James Abbott proves that bad weather can still result in a successful landscape shoot.
All images by James Abbott.
Landscapes are arguably the most popular genre of photography, and with so many incredible locations around the world, it’s easy to see why. But, being in a great location at sunrise or sunset is only half the battle; landscape photography also relies on the weather.
As a resident of the oftentimes wet and overcast UK, I've learned to use seemingly poor weather conditions to my advantage.
The best thing about changeable weather is that one minute it can be raining and the next, the sun is breaking dramatically through the clouds. This type of weather can yield the most dramatic and moody results. Of course, cloud-filled skies with excellent visibility are always welcome, but when you’re aiming for moodiness, heavy cloud with fleeting moments of sunlight is ideal.
Conditions trump equipment when it comes to shooting moody landscapes, but one type of filter that will help to add drama to skies is the neutral density graduated filter (ND grad, for short).
Simply put, ND grads are partially tinted (around 50%), which means you can expose for the ground without overexposing the brighter sky.
Want to find out what a filter actually is and how they work? Check out our comprehensive guide.
ND grads are generally available in one, two, three and four f-stops of light reduction, along with hard, medium or soft – relating to the intensity of the tint gradient. Having at least one of each will cover you in most situations. Their uses are as follows...
Hard: Flatter horizons such as the coast.
Medium: Horizons with tall, protruding objects such as buildings.
Soft: Hilly and mountainous landscapes.
If you don’t have ND grads, another technique you could use is high dynamic range photography (HDR), which is explained here.
The HDR technique can create some truly stunning results, but it puts more emphasis on post-processing – using an ND grad filter allows you to get closer to your final image in-camera, which ultimately gives you more time to get out there and take photos!
Let's take a look at how ND grads work…
Attaching the filters
Compose your shot and attach the filter holder. Position the ND grad while looking through the viewfinder or using the LCD screen. A two or three stop filter should work well on a dull day. You can also try using more than one filter. Here, I used a two stop medium ND grad as a base filter – to darken the top of the frame – with the bottom of a soft grad, overlaid to gently darken the clouds further.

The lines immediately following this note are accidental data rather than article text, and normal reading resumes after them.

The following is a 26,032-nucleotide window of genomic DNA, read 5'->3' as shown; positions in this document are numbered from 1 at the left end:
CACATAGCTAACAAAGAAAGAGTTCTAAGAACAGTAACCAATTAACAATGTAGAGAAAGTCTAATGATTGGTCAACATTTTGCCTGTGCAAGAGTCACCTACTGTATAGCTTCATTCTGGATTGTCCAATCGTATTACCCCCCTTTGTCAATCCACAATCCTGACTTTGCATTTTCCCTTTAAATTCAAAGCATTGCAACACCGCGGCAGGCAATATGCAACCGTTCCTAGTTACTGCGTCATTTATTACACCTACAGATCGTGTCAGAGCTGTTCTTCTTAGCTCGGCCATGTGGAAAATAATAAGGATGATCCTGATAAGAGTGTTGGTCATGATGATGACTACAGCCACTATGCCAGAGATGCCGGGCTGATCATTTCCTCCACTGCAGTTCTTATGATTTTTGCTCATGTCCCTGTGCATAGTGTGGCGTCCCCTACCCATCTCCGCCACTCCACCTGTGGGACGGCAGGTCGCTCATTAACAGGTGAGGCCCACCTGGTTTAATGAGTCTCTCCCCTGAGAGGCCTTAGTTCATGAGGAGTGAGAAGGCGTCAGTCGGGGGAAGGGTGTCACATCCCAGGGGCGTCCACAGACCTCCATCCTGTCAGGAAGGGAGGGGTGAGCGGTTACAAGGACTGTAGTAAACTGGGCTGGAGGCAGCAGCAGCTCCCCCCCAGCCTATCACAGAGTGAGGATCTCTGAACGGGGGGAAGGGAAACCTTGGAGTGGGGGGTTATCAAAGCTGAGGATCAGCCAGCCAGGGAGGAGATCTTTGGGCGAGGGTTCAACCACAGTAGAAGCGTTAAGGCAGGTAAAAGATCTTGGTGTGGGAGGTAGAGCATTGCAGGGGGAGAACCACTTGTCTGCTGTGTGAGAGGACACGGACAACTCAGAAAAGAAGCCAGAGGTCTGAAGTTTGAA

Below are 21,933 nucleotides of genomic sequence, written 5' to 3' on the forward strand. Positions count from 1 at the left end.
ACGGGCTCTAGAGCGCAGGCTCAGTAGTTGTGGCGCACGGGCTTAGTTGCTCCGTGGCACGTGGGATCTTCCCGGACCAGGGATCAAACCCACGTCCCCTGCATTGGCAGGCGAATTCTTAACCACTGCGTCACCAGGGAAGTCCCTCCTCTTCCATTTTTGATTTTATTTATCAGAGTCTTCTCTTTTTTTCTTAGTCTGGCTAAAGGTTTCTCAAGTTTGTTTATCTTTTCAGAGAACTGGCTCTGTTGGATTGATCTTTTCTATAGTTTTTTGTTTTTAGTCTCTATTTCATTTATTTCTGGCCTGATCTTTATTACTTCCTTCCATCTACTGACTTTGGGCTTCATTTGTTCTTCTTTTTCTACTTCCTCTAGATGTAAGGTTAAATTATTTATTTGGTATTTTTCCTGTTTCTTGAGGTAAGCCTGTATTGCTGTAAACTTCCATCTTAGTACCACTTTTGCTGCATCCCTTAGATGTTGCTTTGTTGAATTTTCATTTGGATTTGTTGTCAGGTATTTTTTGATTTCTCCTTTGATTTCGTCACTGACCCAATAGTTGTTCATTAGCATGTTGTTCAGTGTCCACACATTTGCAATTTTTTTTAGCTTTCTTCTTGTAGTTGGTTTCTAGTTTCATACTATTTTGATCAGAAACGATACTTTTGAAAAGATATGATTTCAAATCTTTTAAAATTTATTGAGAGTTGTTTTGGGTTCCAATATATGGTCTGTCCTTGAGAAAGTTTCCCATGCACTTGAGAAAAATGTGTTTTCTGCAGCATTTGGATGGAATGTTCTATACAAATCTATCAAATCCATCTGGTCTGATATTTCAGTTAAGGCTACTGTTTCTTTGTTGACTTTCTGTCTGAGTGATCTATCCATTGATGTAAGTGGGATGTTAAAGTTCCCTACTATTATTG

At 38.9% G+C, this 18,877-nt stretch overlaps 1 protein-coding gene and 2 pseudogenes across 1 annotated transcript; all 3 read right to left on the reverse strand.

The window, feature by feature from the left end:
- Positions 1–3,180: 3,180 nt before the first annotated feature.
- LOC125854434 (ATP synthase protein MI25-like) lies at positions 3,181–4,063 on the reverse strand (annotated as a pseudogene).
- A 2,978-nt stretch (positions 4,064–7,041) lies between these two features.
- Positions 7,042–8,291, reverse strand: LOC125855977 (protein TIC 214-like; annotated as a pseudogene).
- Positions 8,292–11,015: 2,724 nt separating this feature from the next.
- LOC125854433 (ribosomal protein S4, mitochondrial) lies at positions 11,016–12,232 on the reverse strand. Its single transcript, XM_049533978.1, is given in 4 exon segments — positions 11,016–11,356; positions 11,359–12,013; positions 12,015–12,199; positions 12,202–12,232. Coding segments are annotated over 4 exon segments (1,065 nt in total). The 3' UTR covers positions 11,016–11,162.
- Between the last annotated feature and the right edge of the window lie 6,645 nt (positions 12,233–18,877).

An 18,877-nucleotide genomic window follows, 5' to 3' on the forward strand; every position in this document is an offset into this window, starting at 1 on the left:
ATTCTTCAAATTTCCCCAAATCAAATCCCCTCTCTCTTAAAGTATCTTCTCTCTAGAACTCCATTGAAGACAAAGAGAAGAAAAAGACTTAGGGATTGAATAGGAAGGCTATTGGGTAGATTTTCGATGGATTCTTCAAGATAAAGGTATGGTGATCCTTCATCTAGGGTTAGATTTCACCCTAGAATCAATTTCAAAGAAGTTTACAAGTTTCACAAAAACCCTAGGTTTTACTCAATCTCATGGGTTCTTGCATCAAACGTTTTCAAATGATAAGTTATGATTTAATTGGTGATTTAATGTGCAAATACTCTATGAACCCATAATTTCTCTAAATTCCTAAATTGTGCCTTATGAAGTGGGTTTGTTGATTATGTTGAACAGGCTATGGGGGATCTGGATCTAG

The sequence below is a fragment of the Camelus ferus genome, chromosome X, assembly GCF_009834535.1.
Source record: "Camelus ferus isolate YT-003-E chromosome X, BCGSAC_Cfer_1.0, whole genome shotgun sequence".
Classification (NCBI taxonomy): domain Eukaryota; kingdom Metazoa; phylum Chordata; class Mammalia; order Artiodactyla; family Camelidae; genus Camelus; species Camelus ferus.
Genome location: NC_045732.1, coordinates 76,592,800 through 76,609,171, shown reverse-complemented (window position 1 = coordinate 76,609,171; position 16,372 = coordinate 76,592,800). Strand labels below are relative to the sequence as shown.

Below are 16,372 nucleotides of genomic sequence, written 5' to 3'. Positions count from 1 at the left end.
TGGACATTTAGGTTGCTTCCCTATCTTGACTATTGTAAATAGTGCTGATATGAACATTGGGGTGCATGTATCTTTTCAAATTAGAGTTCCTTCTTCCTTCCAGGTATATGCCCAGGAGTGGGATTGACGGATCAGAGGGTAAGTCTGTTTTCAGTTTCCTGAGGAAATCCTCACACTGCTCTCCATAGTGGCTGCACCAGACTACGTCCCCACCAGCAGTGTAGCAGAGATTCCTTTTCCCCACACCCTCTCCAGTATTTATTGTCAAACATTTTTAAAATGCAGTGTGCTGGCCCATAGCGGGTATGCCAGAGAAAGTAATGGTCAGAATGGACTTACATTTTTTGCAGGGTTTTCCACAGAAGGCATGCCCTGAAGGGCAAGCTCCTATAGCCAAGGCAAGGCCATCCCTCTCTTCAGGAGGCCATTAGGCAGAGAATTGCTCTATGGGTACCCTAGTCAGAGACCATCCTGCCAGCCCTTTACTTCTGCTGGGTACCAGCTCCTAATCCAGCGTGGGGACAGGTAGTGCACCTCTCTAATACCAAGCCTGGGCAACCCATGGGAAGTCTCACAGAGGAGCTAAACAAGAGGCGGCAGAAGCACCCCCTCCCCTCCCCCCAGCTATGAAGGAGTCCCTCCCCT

Camera settings should follow standard landscape procedure: manually focus 1/3 of the distance between the foreground interest and the background. Then, set the camera to aperture priority at f/11 or f/16, with ISO set to 100. Setting metering to centre-weighted can work well, but whether you do this or use evaluative metering, you’ll likely need to use a touch of exposure compensation too.
With the filters in place, it’s a case of taking test shots to ensure that both filters are in the desired position and the exposure is right. If you need to lighten or darken the shot, use exposure compensation – the histogram can be a great way to assess whether enough detail has been captured, from shadows to highlights. Once you're happy, it's time to start shooting as the light changes.
Assuming you’re shooting RAW (although you can also process JPEGs), Adobe Lightroom CC is perfect for processing moody imagery, thanks to its powerful controls and localised adjustments (which target a specific portion of an image).
To transform a well-exposed landscape with detail in the sky and foreground, underexposure is your first port of call. Darkening the image will immediately make it look moody, but you’ll also lose detail in the darker areas of the photo.
One way of combating this is to increase shadows to recover detail. If you’ve darkened the image already, the Highlights slider is a great control for darkening highlights without affecting other darker tones in the image.
My processing regime would be to darken your image first before applying basic editing processes such as adjusting the contrast and applying lens corrections. After this, I would then introduce localised adjustments using the Graduated Filter, Radial Filter and Adjustment Brush to darken areas around the focal point of the image – it’s amazing how a simple vignette can accentuate moodiness.
There’s no exact recipe for adding mood, but follow these basic tips and you’ll be well on your way to producing your moodiest landscape yet.
About the Author
James Abbott is a Cambridge-based landscape and portrait photographer. He’s also a Photoshop expert with years of experience teaching Photoshop. Check out his work at www.jamesaphoto.co.uk.